It's always listening to you and comes from a division of Facebook run by the former head of US military madtech arm DARPA*, so what could possibly be creepy about Facebook's new hardware experiment, Portal?
Facebook bills Portal as a video-calling device designed to always be on – making distant friends and relatives more accessible. Portal is a 10-inch display (1200x800) and Portal+ a 15-inch HD whopper. It comes with Alexa built in, and is priced for mass appeal: $199 and $349.
Remarkably, it doesn't run Facebook – there's no web browser. And the social networking giant has gone to some trouble to allay fears about the fact Mr Zuckerberg will now take up a permanent residence in one corner of your home.
"Facebook doesn't listen to, view, or keep the contents of your Portal video calls," the company said. You can turn off the camera and mic with a double tap, and delete your entire voice history with one command.
The little bit of innovation here comes from a camera that zooms in on its subject to improve the quality of the video chat. Perhaps, like the iPad, it's another market-category-making gadget we didn't realise we needed until someone made one. Something that will accelerate the adoption of new services. Or perhaps it's another flop, like the home web appliance which it so closely resembles.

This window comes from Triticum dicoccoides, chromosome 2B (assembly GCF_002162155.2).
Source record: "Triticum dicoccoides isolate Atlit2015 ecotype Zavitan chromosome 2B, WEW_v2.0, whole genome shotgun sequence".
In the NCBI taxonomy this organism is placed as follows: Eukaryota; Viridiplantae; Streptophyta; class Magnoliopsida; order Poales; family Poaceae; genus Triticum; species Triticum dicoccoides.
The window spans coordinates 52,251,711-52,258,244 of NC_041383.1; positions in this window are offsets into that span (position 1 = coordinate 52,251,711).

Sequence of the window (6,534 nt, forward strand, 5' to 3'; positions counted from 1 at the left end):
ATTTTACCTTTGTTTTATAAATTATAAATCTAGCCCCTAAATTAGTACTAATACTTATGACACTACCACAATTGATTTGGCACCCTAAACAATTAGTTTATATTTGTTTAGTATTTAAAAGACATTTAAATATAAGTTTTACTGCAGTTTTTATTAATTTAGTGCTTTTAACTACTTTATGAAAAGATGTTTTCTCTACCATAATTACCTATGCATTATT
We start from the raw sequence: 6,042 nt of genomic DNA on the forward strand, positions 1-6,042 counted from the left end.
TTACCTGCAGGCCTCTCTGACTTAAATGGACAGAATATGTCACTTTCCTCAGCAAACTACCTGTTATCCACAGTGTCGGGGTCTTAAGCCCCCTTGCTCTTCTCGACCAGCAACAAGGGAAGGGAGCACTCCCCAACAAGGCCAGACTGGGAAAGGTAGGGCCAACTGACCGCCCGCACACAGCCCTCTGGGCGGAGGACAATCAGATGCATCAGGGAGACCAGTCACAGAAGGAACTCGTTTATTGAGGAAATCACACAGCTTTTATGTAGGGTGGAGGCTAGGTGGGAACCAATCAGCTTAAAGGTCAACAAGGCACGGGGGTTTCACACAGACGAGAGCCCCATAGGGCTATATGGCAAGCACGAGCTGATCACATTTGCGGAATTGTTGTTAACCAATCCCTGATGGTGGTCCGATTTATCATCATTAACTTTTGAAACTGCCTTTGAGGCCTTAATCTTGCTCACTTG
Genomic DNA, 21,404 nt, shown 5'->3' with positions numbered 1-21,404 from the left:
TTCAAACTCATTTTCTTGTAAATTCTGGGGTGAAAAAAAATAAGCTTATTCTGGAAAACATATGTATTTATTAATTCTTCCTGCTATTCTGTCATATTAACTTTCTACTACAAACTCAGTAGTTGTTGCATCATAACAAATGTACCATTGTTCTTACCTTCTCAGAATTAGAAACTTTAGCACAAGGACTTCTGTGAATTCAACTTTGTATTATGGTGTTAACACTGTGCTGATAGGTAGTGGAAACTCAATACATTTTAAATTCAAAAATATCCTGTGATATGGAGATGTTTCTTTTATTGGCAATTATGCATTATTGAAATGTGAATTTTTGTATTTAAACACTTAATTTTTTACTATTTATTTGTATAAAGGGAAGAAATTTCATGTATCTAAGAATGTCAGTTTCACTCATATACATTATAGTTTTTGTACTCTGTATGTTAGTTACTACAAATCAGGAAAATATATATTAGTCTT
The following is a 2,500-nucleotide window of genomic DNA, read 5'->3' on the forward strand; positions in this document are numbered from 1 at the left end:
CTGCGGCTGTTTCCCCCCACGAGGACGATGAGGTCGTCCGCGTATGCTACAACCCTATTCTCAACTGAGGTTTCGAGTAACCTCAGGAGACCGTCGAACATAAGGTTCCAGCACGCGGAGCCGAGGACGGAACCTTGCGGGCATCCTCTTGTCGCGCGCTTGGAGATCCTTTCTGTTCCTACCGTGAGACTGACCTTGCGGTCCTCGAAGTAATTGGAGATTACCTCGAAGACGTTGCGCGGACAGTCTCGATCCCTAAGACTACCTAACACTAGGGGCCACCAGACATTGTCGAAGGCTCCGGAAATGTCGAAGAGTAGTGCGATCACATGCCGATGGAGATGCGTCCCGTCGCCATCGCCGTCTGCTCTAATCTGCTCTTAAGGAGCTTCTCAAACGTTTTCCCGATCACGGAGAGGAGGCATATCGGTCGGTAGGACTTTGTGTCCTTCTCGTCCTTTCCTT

Home web appliances proliferated around the time of the dot.com boom.
Microsoft hoped to create a new product category in 1999 with "MSN Companions". The resulting Compaq product looked like what it was, a marooned PC cursed with Microsoft CE. Sony's eVilla and Be Inc's BeIA also tried, and also failed. Not one survived after the flood of silly money dried up.
For Portal to succeed, Facebook must persuade punters who already have very capable video chat hardware (their phones and tablets) to spend nearly $700 on a pair of devices that need to stay plugged in all the time.
Good luck with that, Zuck. ®
* Defense Advanced Research Projects Agency